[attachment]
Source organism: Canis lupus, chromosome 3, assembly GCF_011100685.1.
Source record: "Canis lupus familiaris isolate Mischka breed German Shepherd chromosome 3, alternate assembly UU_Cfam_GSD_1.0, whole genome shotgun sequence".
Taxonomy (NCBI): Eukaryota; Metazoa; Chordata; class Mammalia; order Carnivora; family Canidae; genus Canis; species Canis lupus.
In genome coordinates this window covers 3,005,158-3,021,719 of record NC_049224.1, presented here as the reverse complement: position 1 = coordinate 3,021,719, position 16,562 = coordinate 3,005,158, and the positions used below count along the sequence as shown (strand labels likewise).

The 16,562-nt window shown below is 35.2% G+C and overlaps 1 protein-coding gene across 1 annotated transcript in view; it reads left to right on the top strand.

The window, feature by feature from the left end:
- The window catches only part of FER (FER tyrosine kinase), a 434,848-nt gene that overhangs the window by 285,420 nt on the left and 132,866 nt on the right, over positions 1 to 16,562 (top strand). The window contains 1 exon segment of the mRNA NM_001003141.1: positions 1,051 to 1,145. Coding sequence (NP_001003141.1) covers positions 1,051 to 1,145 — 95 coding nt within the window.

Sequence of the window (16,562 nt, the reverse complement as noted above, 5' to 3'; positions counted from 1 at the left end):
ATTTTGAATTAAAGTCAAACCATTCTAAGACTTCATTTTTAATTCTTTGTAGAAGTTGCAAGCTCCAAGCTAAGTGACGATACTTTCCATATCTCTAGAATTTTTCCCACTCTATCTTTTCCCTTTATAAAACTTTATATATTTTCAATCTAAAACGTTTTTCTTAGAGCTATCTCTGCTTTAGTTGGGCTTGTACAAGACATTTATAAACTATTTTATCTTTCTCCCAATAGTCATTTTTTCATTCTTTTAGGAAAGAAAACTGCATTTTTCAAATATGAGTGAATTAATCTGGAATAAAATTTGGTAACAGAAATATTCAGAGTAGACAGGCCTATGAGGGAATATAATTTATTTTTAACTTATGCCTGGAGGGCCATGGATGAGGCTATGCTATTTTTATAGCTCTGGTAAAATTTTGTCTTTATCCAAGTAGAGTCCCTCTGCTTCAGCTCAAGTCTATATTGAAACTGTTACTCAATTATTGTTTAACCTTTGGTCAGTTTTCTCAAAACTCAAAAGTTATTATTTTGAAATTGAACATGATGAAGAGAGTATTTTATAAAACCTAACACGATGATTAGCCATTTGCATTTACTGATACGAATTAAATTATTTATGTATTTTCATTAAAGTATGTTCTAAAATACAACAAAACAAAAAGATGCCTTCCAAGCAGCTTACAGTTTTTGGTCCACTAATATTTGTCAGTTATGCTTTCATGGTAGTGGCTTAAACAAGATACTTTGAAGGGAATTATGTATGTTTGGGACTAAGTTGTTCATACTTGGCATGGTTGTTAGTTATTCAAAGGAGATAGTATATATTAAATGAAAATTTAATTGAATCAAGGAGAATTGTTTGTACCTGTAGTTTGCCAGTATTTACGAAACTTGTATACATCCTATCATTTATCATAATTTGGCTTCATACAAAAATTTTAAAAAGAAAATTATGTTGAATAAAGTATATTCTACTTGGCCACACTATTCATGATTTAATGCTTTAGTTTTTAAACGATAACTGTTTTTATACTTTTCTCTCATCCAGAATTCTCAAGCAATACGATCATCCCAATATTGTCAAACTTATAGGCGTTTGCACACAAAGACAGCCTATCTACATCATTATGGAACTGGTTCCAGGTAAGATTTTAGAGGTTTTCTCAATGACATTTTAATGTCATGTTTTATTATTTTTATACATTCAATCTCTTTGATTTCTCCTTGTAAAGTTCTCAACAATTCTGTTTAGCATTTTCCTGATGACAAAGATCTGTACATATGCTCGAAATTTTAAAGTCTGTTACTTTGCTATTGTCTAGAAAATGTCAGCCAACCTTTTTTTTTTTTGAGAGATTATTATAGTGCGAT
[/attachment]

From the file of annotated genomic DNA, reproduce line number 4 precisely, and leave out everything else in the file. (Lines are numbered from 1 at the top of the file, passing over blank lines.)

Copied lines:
In genome coordinates this window covers 3,005,158-3,021,719 of record NC_049224.1, presented here as the reverse complement: position 1 = coordinate 3,021,719, position 16,562 = coordinate 3,005,158, and the positions used below count along the sequence as shown (strand labels likewise).